There’s a time warp in Columbia. You enter it when you turn off a bland suburban street and start up the drive that leads through sweeping lawns to the Kings Contrivance Restaurant, housed in a handsome Federalist-style mansion flanked by grand old trees.
The structure isn’t quite as old as it looks, dating only to around 1900, when the original 18th-century house was rebuilt after a fire. But that’s still pretty historic, and there are enough period details inside to make you feel you’ve turned back the clock. Even the way the place is run is retro — Kings Contrivance still relies on reservations made by phone. Talk about a throwback.
That’s not to say the restaurant, in business since 1962, feels stuffy or dated, just that it emits a distinct and rather appealing sense of long-ago-and-far-away values. Those values define the kitchen, where executive chef Sugunya Lunz scrupulously prepares a New American/Continental menu rich in flavors and combinations, tempered by subtlety and nuance.
Ensconced in the airy, cream-and-white-colored side room, with its views of the grounds and the large tent used for private events, we found much to savor in each course. Even before the first course, actually. A wonderful rustic bread provided good company for muscular, expertly blended cocktails.
There’s no surprise in encountering such a traditional favorite as jumbo shrimp cocktail offered in a vintage place. But it was nice to see a variation on the presentation — the truly hefty, tasty shrimp were arrayed elegantly on a plate, rather than clinging to the usual icy container.
And we sure weren’t expecting the additional touch of providing an accompaniment of Louie sauce, a vintage, up-market relative to Thousand Island dressing that doesn’t turn up every day. (The more standard cocktail sauce is also provided.)
Another starry appetizer was a Cajun-spiced seafood crepe packed with shrimp, crayfish and crab in a lobster sauce. Also finding favor was a salad made of Boston lettuce, roasted beets, figs and goat cheese, finished off with a subtly tangy citrus vinaigrette.
Veal Margarita balanced tender meat and ingredients more associated with a classic pizza — sliced tomatoes, mozzarella, oregano — to make a satisfying entree. Sharing the plate were fine green beans and carrots, along with an irresistible risotto croquette.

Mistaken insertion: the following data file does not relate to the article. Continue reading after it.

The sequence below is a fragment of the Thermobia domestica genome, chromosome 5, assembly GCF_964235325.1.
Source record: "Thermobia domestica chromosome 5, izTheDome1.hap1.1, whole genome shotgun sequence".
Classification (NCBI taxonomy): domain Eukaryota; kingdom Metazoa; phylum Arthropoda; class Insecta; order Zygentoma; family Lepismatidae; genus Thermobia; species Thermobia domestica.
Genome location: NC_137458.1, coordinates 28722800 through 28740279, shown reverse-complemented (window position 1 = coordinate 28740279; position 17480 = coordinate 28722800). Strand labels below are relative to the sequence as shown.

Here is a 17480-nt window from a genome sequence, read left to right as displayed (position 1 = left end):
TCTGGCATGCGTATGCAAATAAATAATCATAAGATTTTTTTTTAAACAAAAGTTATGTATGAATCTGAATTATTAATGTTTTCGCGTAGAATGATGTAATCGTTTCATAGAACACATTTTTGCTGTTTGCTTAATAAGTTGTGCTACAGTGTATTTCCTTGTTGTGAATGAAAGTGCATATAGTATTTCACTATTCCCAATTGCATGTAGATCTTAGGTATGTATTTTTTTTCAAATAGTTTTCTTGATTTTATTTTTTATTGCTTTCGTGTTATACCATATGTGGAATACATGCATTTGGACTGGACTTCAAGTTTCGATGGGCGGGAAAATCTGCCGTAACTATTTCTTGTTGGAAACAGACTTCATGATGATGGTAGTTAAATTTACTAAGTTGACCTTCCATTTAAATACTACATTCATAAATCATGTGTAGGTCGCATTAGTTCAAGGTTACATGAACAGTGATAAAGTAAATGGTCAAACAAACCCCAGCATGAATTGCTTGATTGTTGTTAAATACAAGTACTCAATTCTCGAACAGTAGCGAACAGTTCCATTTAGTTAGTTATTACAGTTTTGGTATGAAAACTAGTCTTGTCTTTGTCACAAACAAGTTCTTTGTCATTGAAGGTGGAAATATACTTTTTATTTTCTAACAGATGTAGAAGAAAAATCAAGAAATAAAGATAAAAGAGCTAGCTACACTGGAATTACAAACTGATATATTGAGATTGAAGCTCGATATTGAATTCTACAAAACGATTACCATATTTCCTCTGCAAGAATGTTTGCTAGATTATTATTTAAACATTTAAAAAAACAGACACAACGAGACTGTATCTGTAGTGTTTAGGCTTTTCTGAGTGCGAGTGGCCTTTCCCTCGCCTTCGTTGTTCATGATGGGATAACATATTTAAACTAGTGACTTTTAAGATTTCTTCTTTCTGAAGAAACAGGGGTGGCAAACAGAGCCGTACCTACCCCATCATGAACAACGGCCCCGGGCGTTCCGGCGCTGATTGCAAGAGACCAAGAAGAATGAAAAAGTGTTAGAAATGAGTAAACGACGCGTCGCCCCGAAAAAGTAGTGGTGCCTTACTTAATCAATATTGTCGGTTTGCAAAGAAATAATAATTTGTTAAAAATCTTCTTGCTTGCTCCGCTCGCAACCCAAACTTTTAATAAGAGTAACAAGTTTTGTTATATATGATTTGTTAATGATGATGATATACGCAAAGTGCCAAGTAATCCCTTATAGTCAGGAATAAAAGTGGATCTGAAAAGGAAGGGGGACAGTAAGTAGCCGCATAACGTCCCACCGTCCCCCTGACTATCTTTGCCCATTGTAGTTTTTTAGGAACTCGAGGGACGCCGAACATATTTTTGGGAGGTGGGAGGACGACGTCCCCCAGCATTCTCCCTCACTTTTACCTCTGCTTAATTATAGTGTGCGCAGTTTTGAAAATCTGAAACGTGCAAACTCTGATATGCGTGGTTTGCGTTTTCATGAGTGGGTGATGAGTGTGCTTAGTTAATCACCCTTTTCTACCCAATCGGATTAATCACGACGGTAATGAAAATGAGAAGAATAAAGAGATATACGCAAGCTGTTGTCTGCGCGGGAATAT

Two pan-seared items left an even bigger impression. There was an Old World elegance to the flaky lemon sole, its simple and beautiful flavor complemented by capers and vegetables provencale.
And, cooked perfectly to medium, the massive, double-cut pork chop offered abundant flavor, nicely backed up by a maple-apple-ginger sauce. There was room on the plate, too, for excellent sweet potato fries and a dollop of divine sauteed kale with smoked bacon that tasted at once down-home and uptown.
There was no letup in enjoyment at dessert time. The English trifle tickled my Anglophile fancy, revealing an appreciation for the vintage recipe of sherry-soaked cake, fruit (in this case, strawberries and raspberry preserves), nuts and whipped cream.
A bit of alcohol figured in another item, not that we could taste it. But the “drunken sundae” — a reference to a bourbon chocolate-caramel sauce — was a sure-footed version of an old standby. And key lime pie was the real deal in color, taste and texture; coconut ice cream was a welcome touch on the side.
Note, too, the sophisticated wine list, a model of variety in types, vintages, origins and, especially, prices. We found a sturdy petite sirah for $40 that went smoothly with everything (we happily disregarded that only-white-with-fish dictum years ago).
Not everything clicked. Service was sometimes short on the timing and communication skills common to top-drawer establishments, though more finesse and personality emerged as the meal progressed.
And, as nice as it was to while away the hours as the setting sun’s pastel colors spread over the grounds outside, I kept thinking how the inside would impress so much more with a few upgrades — vivid, distinctive pieces of art on the walls, for example, rather than the undistinguished items hanging now.
But at evening’s end, qualms mattered less than the afterglow of an artful dinner.
King’s Contrivance Restaurant
Rating: Four stars
Where: 10150 Shaker Drive, Columbia
Hours: 4:30 p.m. to 8 p.m. Monday to Saturday; 4 p.m. to 8 p.m. Sunday
Prices: Appetizers $6 to $20, entrees $15 to $42
Noise/TVs: Subdued conversation; no sign of TVs.
Service: Experienced, but room for fine-tuning.
Special diets: They can be accommodated.
Handicap accessible: Yes
[Key: Superlative: 5 stars; Excellent: 4 stars; Very good: 3 stars; Good: 2 stars; Promising: 1 star.]